* ''{{VideoGame/Terraria}}'' has an accessory that allows for underwater breathing.
** There's also a Gills potion, which [[ExactlyWhatItSaysOnTheTin makes you grow gills]]. Also lacks the RequiredSecondaryPower of your lungs working normally alongside it, making you suffocate outside of water unless you wear a water-filled Fish Bowl on your head [[FridgeBrilliance which normally suffocates you since there's water inside it.]]
* ''VideoGame/{{Wizard 101}}'' has underwater breathing potions early in the game to allow access to a street that is completely underwater. However, due to the game mechanics, players can teleport to this area without adverse effects.
** Later there is a device in Celestia that allows the player to breathe in the underwater areas. It was designed by the [[{{Precursors}} Celestians]] to survive when the [[WildCard Storm Titan]] betrayed them and flooded their world. [[YouAreTooLate Too bad they finished it too late.]]
* ''VideoGame/DeusEx'' has [[http://deusex.wikia.com/wiki/Rebreather rebreathers]] that allow you to breathe underwater for a limited time. The [[VideoGame/DeusExHumanRevolution prequel]] features an [[http://deusex.wikia.com/wiki/Augmentations_%28DX3%29#Implanted_Rebreather Implanted Rebreather]] that does the same for poisonous gases but not water (or at least we don't see it do so, because you never go underwater).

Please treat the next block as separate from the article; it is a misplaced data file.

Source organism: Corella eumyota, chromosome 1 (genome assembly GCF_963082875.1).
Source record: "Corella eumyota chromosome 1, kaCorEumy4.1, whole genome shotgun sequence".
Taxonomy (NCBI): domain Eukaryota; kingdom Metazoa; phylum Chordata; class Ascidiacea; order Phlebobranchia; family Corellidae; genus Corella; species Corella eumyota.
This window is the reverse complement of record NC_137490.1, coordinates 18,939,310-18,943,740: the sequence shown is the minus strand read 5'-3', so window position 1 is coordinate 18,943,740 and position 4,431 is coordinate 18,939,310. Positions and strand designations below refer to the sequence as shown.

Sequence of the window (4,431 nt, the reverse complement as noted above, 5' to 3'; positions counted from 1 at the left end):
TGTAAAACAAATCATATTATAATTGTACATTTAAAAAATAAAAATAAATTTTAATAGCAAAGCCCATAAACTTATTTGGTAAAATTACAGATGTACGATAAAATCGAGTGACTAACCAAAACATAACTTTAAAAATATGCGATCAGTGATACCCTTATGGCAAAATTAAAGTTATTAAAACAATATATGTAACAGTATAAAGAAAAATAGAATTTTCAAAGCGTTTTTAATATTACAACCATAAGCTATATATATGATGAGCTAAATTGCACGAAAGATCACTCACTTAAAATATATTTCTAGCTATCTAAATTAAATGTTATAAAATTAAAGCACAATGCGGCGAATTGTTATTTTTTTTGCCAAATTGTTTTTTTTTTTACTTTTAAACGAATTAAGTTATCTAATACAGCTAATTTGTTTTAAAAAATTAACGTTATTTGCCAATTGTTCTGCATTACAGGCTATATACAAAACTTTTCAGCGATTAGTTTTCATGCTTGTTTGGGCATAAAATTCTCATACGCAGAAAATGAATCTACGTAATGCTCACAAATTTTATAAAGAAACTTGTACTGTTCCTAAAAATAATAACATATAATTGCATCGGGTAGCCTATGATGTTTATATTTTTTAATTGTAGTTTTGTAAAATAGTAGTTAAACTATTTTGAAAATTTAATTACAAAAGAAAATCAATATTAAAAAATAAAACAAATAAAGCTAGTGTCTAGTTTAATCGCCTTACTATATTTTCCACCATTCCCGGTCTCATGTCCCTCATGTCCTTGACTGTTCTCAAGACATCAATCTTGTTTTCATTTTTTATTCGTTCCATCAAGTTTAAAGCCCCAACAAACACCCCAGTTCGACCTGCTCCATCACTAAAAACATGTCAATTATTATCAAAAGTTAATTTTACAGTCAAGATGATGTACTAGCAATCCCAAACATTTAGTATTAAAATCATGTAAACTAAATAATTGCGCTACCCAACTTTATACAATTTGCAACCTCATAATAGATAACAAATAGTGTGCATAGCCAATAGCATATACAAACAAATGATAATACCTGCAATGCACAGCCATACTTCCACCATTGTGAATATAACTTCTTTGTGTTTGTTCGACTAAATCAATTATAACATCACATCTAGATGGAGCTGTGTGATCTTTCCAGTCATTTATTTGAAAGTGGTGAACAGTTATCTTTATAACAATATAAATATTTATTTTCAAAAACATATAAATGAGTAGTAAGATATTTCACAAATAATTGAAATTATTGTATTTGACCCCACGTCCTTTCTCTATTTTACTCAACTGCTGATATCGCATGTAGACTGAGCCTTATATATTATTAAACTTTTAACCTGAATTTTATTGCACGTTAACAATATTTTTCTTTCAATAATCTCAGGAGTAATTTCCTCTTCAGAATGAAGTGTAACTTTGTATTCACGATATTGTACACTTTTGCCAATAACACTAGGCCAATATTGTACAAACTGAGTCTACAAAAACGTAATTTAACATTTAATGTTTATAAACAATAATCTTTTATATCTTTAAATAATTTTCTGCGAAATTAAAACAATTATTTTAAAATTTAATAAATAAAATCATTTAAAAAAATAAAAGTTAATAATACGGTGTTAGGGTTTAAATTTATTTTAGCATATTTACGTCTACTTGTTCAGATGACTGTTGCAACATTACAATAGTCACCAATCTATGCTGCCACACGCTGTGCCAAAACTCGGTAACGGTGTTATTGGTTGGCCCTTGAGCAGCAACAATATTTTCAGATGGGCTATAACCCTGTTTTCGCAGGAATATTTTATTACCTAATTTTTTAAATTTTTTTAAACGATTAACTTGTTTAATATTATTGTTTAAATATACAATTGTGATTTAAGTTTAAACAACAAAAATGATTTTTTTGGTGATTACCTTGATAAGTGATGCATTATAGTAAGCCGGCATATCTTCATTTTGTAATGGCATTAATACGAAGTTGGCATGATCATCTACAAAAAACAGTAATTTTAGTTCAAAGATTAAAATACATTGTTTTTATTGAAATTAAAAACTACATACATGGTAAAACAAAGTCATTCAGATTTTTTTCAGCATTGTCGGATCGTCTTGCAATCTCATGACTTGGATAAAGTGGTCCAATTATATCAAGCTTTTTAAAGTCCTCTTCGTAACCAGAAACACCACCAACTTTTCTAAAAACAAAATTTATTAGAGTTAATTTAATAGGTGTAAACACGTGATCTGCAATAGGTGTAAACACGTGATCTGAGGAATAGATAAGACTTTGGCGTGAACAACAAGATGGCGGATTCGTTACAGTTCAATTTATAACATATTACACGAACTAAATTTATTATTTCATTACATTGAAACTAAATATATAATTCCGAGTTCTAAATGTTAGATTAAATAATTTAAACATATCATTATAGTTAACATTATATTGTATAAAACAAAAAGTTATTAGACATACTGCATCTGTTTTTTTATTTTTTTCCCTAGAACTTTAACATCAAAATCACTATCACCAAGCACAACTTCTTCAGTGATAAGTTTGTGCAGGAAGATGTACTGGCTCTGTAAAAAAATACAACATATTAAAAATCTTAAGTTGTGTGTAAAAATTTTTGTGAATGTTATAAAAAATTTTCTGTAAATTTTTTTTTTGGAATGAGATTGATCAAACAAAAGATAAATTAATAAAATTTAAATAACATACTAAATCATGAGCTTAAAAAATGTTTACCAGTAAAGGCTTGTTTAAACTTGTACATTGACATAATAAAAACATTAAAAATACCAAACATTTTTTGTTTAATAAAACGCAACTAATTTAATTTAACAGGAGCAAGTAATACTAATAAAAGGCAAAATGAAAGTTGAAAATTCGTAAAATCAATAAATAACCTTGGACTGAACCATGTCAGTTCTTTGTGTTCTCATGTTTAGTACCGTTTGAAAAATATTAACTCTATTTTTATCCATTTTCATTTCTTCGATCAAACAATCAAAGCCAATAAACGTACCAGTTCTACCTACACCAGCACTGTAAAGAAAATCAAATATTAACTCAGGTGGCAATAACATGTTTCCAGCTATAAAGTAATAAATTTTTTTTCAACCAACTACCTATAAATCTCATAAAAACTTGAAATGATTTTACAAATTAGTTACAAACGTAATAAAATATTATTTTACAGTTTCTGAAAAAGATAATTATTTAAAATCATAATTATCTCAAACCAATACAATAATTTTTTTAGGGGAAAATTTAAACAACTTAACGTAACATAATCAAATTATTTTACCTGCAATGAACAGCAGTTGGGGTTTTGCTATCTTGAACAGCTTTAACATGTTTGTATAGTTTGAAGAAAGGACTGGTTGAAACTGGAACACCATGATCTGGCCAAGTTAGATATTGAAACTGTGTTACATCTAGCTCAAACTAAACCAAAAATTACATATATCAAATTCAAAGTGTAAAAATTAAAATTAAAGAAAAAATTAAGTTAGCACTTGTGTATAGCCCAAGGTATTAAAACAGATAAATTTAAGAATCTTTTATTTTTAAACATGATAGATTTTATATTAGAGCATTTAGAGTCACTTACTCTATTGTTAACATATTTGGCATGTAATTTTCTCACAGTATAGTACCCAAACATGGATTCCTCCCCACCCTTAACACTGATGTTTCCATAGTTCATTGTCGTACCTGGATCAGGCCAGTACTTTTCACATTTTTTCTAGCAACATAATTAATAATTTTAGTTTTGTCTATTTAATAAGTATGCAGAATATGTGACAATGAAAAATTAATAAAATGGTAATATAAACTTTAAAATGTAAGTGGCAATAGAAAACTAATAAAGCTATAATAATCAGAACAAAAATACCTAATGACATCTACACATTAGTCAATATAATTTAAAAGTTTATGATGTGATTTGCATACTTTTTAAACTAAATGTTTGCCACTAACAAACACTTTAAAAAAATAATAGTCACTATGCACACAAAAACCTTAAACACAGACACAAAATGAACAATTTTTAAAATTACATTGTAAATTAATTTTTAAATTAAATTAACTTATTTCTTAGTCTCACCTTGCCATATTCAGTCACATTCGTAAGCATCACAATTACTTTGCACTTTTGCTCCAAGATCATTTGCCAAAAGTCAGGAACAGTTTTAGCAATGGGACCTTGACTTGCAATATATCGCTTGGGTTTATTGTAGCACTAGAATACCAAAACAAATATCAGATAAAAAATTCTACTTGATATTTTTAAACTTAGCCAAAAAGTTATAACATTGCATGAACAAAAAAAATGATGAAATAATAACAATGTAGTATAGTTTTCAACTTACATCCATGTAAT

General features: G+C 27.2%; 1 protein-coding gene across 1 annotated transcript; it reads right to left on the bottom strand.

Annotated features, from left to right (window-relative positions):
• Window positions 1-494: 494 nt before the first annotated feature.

* In ''VideoGame/GuildWars2'' every character has one standard, because the dev team did not want to limit the underwater areas' size to how long you could hold your breath.
* The leaves of the Maurera Tree in ''VideoGame/PhantasyStarII'' can be refined into special chewing gum to provide oxygen while travelling underwater; this is used to reach Climatrol.
* The Survival System backpack in ''VideoGame/{{Starbound}}'' allows one to breathe indefinitely underwater, as well as in space.
* Enchanted items of Waterbreathing in the various ''Franchise/TheElderScrolls'' games basically pass on the effect of the Waterbreathing spell or potion. Rings, necklaces, or helmets of Waterbreathing allow the wearer to spend as much time as they like underwater with no ill effect, as long as the item is worn while the Dragonborn is underwater.
* The O2 mask in ''Franchise/RatchetAndClank'' allows Ratchet to survive in toxic atmospheres, underwater, and even space with unlimited air supply.
* The Oz kit in ''VideoGame/{{BorderlandsThePreSequel}}'' allows the characters to breathe in the space filled environment.